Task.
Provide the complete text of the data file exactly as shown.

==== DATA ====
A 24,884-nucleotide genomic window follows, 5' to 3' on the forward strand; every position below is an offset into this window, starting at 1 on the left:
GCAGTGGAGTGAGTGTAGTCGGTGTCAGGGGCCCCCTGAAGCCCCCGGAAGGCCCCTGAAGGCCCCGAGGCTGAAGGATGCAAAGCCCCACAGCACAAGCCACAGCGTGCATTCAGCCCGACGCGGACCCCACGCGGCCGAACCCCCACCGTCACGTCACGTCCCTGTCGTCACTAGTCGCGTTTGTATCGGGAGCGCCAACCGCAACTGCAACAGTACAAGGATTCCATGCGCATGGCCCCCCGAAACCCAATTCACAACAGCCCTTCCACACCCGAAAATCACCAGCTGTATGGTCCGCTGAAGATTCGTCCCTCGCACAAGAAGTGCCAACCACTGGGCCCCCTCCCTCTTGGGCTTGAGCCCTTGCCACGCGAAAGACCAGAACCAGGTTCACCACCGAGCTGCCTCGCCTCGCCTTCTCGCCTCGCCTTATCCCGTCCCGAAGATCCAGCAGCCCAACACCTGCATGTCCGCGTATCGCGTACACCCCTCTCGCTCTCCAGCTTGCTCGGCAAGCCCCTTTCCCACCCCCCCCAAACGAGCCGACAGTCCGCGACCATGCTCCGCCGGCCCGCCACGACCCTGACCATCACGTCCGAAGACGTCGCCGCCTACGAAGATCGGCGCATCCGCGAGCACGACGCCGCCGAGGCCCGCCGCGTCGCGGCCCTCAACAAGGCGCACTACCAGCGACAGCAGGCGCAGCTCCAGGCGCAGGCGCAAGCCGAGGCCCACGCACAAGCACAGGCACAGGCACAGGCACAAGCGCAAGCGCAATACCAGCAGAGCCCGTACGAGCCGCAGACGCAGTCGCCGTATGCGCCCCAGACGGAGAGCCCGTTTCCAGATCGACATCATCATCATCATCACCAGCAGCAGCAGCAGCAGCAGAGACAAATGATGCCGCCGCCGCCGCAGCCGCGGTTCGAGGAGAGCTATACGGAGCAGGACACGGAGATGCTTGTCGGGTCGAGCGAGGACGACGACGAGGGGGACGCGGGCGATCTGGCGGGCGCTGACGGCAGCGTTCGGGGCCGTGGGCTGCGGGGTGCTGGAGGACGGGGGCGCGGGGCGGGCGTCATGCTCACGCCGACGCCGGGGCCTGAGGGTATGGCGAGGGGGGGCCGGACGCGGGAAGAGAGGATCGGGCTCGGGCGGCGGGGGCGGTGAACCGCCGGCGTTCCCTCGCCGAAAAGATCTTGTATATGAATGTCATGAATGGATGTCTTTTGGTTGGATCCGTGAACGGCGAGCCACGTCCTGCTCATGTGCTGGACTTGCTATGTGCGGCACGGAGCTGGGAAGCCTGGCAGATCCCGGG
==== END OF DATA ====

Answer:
A 24,884-nucleotide genomic window follows, 5' to 3' on the forward strand; every position below is an offset into this window, starting at 1 on the left:
GCAGTGGAGTGAGTGTAGTCGGTGTCAGGGGCCCCCTGAAGCCCCCGGAAGGCCCCTGAAGGCCCCGAGGCTGAAGGATGCAAAGCCCCACAGCACAAGCCACAGCGTGCATTCAGCCCGACGCGGACCCCACGCGGCCGAACCCCCACCGTCACGTCACGTCCCTGTCGTCACTAGTCGCGTTTGTATCGGGAGCGCCAACCGCAACTGCAACAGTACAAGGATTCCATGCGCATGGCCCCCCGAAACCCAATTCACAACAGCCCTTCCACACCCGAAAATCACCAGCTGTATGGTCCGCTGAAGATTCGTCCCTCGCACAAGAAGTGCCAACCACTGGGCCCCCTCCCTCTTGGGCTTGAGCCCTTGCCACGCGAAAGACCAGAACCAGGTTCACCACCGAGCTGCCTCGCCTCGCCTTCTCGCCTCGCCTTATCCCGTCCCGAAGATCCAGCAGCCCAACACCTGCATGTCCGCGTATCGCGTACACCCCTCTCGCTCTCCAGCTTGCTCGGCAAGCCCCTTTCCCACCCCCCCCAAACGAGCCGACAGTCCGCGACCATGCTCCGCCGGCCCGCCACGACCCTGACCATCACGTCCGAAGACGTCGCCGCCTACGAAGATCGGCGCATCCGCGAGCACGACGCCGCCGAGGCCCGCCGCGTCGCGGCCCTCAACAAGGCGCACTACCAGCGACAGCAGGCGCAGCTCCAGGCGCAGGCGCAAGCCGAGGCCCACGCACAAGCACAGGCACAGGCACAGGCACAAGCGCAAGCGCAATACCAGCAGAGCCCGTACGAGCCGCAGACGCAGTCGCCGTATGCGCCCCAGACGGAGAGCCCGTTTCCAGATCGACATCATCATCATCATCACCAGCAGCAGCAGCAGCAGCAGAGACAAATGATGCCGCCGCCGCCGCAGCCGCGGTTCGAGGAGAGCTATACGGAGCAGGACACGGAGATGCTTGTCGGGTCGAGCGAGGACGACGACGAGGGGGACGCGGGCGATCTGGCGGGCGCTGACGGCAGCGTTCGGGGCCGTGGGCTGCGGGGTGCTGGAGGACGGGGGCGCGGGGCGGGCGTCATGCTCACGCCGACGCCGGGGCCTGAGGGTATGGCGAGGGGGGGCCGGACGCGGGAAGAGAGGATCGGGCTCGGGCGGCGGGGGCGGTGAACCGCCGGCGTTCCCTCGCCGAAAAGATCTTGTATATGAATGTCATGAATGGATGTCTTTTGGTTGGATCCGTGAACGGCGAGCCACGTCCTGCTCATGTGCTGGACTTGCTATGTGCGGCACGGAGCTGGGAAGCCTGGCAGATCCCGGG